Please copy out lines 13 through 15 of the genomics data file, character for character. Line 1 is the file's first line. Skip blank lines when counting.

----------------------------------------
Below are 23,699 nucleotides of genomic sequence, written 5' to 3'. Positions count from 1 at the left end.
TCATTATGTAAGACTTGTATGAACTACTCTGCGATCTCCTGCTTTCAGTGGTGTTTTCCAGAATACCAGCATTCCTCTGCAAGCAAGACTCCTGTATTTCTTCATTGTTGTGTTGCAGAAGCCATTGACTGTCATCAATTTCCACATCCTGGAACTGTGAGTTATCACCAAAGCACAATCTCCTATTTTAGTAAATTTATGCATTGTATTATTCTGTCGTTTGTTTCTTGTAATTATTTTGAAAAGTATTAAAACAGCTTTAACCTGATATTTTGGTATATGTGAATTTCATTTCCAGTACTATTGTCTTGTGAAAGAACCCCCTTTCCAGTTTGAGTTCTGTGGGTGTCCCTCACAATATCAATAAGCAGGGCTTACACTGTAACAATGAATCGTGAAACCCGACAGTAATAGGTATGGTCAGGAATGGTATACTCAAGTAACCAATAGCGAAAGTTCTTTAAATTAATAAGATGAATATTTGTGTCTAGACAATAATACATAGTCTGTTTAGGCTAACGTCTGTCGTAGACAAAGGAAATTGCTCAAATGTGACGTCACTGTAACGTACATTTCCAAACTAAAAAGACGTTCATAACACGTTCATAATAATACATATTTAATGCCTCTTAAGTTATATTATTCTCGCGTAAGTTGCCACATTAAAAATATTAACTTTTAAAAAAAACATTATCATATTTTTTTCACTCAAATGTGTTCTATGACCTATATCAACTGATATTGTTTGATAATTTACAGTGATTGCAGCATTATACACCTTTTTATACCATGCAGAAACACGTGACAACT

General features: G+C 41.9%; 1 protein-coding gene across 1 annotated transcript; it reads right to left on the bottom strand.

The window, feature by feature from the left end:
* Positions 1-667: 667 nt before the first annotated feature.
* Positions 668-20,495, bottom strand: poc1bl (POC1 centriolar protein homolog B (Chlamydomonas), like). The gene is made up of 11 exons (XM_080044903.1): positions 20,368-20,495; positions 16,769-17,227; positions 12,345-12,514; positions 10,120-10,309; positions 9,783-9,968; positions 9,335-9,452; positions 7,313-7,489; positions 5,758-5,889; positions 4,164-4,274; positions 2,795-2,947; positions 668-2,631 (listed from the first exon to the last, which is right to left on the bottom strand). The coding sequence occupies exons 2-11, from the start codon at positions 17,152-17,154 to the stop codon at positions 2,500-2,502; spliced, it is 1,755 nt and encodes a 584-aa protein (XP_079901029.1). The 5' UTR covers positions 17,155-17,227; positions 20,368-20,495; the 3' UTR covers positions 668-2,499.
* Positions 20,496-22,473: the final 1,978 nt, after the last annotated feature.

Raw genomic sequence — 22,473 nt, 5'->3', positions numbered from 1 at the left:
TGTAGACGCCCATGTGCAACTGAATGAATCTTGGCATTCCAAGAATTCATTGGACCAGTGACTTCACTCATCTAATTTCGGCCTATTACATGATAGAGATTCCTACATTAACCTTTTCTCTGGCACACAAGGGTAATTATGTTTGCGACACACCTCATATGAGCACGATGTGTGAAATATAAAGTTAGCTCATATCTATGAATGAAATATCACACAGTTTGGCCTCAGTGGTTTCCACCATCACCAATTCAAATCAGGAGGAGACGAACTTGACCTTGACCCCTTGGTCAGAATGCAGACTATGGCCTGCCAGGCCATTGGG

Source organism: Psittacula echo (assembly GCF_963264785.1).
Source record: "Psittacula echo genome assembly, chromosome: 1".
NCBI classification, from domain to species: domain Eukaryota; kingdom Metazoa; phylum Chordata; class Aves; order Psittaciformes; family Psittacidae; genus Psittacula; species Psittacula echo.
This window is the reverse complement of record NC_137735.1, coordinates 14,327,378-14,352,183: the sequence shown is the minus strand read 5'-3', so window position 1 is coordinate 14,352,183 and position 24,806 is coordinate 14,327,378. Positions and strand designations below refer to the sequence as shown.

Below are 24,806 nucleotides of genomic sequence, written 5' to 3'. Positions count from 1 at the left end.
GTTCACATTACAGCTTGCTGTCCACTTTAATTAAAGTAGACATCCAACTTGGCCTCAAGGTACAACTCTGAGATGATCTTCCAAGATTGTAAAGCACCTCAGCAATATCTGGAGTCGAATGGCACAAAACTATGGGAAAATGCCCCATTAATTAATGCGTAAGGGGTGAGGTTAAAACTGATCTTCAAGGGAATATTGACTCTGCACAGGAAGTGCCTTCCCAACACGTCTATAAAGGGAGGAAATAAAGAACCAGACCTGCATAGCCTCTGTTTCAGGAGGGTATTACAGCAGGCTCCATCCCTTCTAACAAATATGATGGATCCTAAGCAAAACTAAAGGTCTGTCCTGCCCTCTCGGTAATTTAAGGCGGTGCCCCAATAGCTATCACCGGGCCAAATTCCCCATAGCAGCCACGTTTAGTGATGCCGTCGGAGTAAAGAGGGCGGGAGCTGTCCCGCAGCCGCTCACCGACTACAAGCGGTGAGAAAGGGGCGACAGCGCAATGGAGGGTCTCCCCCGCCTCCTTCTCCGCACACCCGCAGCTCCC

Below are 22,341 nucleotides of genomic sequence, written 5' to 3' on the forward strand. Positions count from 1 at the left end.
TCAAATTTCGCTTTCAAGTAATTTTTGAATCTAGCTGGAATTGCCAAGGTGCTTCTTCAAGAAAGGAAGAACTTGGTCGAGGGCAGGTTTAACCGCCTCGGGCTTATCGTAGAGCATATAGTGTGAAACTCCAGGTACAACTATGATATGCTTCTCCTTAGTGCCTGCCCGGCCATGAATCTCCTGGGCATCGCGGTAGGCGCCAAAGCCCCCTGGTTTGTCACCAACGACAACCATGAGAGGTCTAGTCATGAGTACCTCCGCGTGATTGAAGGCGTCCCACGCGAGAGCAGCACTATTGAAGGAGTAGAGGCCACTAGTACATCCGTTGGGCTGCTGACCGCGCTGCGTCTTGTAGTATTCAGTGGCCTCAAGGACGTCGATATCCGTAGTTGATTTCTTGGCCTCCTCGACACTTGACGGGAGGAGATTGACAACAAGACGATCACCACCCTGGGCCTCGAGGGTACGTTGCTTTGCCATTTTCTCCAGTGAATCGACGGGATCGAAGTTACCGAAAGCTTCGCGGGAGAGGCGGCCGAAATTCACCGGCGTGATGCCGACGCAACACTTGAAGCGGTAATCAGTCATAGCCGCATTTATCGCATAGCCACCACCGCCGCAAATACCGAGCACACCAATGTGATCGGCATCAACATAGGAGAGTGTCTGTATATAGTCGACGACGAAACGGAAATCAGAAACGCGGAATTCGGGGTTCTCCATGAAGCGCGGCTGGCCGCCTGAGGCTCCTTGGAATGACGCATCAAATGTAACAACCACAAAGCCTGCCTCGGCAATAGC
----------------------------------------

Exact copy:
This window is the reverse complement of record NC_137735.1, coordinates 14,327,378-14,352,183: the sequence shown is the minus strand read 5'-3', so window position 1 is coordinate 14,352,183 and position 24,806 is coordinate 14,327,378. Positions and strand designations below refer to the sequence as shown.

Below are 24,806 nucleotides of genomic sequence, written 5' to 3'. Positions count from 1 at the left end.
GTTCACATTACAGCTTGCTGTCCACTTTAATTAAAGTAGACATCCAACTTGGCCTCAAGGTACAACTCTGAGATGATCTTCCAAGATTGTAAAGCACCTCAGCAATATCTGGAGTCGAATGGCACAAAACTATGGGAAAATGCCCCATTAATTAATGCGTAAGGGGTGAGGTTAAAACTGATCTTCAAGGGAATATTGACTCTGCACAGGAAGTGCCTTCCCAACACGTCTATAAAGGGAGGAAATAAAGAACCAGACCTGCATAGCCTCTGTTTCAGGAGGGTATTACAGCAGGCTCCATCCCTTCTAACAAATATGATGGATCCTAAGCAAAACTAAAGGTCTGTCCTGCCCTCTCGGTAATTTAAGGCGGTGCCCCAATAGCTATCACCGGGCCAAATTCCCCATAGCAGCCACGTTTAGTGATGCCGTCGGAGTAAAGAGGGCGGGAGCTGTCCCGCAGCCGCTCACCGACTACAAGCGGTGAGAAAGGGGCGACAGCGCAATGGAGGGTCTCCCCCGCCTCCTTCTCCGCACACCCGCAGCTCCC